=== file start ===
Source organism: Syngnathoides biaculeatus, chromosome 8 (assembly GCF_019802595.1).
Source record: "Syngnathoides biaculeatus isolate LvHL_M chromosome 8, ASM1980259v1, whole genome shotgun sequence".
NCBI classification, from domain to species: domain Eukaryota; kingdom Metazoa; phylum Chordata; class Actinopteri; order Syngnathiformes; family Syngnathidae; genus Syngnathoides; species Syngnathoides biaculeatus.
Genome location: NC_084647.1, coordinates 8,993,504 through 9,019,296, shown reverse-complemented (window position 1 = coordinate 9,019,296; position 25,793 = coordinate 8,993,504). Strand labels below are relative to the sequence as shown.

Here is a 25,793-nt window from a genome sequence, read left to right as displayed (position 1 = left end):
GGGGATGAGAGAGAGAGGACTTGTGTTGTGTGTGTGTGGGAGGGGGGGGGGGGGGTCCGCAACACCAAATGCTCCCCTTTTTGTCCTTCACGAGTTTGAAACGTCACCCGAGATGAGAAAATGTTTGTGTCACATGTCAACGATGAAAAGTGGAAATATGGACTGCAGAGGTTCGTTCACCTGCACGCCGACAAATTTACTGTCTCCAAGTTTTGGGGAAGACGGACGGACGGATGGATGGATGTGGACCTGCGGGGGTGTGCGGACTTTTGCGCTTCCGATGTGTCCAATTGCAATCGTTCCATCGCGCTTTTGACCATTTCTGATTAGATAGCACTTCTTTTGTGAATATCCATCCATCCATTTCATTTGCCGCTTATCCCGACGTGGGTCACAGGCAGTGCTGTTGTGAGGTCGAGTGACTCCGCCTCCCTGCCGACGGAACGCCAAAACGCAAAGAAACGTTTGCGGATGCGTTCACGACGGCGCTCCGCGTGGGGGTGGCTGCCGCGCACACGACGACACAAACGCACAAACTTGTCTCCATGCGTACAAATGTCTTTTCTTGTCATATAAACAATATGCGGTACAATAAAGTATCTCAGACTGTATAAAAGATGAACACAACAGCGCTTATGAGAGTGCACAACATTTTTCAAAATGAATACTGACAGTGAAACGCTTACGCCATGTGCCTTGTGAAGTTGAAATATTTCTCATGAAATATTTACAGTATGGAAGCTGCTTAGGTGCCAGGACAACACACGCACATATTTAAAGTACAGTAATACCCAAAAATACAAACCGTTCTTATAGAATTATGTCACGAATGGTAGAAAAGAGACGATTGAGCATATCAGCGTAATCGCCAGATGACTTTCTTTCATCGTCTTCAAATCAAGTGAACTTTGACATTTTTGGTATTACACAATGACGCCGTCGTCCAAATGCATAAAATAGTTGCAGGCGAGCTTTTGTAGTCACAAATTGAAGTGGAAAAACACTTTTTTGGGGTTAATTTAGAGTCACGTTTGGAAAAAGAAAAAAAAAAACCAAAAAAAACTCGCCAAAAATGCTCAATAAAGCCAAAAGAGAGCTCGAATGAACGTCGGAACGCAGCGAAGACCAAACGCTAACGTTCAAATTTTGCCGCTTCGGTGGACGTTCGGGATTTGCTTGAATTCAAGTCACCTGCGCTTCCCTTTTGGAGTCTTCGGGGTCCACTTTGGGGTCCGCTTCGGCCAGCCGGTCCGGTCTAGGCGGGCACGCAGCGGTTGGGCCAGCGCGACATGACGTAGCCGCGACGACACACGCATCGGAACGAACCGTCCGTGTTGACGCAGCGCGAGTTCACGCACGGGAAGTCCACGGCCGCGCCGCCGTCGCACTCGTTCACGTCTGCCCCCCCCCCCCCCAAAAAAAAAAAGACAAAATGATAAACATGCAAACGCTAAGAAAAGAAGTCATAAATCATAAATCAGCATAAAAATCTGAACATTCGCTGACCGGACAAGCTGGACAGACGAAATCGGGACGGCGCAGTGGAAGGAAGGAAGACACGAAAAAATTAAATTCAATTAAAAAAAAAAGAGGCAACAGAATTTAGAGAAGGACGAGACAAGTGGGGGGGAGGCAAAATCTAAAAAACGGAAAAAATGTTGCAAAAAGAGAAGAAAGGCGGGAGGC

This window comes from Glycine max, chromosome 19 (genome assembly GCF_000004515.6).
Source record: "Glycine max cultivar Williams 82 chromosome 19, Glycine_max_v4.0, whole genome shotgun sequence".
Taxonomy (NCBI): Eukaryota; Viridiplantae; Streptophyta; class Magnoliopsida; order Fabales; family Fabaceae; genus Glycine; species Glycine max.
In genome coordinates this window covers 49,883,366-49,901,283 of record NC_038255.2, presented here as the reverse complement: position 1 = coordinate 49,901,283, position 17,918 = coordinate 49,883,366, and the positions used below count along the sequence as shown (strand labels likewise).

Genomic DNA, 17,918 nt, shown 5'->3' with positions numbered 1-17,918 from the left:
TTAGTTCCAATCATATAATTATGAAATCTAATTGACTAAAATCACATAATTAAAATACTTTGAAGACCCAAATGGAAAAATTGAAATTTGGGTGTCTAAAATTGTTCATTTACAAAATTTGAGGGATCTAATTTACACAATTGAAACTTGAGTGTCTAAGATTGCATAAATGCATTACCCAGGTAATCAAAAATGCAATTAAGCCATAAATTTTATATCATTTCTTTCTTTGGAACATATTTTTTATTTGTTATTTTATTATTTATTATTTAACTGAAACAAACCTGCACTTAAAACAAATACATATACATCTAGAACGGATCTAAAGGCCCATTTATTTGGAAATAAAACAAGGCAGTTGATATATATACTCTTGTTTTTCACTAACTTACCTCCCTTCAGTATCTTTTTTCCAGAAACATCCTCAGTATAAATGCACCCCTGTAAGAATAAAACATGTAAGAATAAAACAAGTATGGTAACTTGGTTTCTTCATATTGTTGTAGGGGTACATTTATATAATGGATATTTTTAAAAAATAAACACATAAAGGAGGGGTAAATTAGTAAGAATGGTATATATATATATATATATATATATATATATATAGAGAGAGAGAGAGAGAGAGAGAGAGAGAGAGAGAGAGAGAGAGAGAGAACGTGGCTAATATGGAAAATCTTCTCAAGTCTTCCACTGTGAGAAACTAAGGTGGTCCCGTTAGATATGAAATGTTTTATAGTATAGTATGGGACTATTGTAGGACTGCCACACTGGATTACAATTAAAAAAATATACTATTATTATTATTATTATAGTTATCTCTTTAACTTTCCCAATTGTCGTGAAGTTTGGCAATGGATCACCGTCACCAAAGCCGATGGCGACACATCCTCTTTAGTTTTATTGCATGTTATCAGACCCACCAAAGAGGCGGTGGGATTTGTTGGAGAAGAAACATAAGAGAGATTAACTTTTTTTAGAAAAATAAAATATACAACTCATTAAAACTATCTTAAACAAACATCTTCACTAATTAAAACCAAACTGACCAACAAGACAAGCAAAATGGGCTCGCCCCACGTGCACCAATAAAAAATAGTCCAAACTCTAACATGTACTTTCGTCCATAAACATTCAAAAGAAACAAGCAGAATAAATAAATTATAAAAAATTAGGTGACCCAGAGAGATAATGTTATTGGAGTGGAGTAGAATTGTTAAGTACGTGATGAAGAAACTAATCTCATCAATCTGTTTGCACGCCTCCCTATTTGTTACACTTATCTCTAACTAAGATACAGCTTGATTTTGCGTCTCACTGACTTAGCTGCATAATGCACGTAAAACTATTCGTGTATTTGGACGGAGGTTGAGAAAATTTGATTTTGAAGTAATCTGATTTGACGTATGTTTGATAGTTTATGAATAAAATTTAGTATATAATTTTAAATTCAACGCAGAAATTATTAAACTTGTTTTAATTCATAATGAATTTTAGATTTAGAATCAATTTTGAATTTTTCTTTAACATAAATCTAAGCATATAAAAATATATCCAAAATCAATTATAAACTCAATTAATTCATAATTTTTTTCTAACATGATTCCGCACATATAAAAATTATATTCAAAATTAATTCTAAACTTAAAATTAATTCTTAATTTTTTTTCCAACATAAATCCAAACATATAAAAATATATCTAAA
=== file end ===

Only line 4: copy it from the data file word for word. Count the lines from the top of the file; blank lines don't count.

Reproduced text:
Genome location: NC_084647.1, coordinates 8,993,504 through 9,019,296, shown reverse-complemented (window position 1 = coordinate 9,019,296; position 25,793 = coordinate 8,993,504). Strand labels below are relative to the sequence as shown.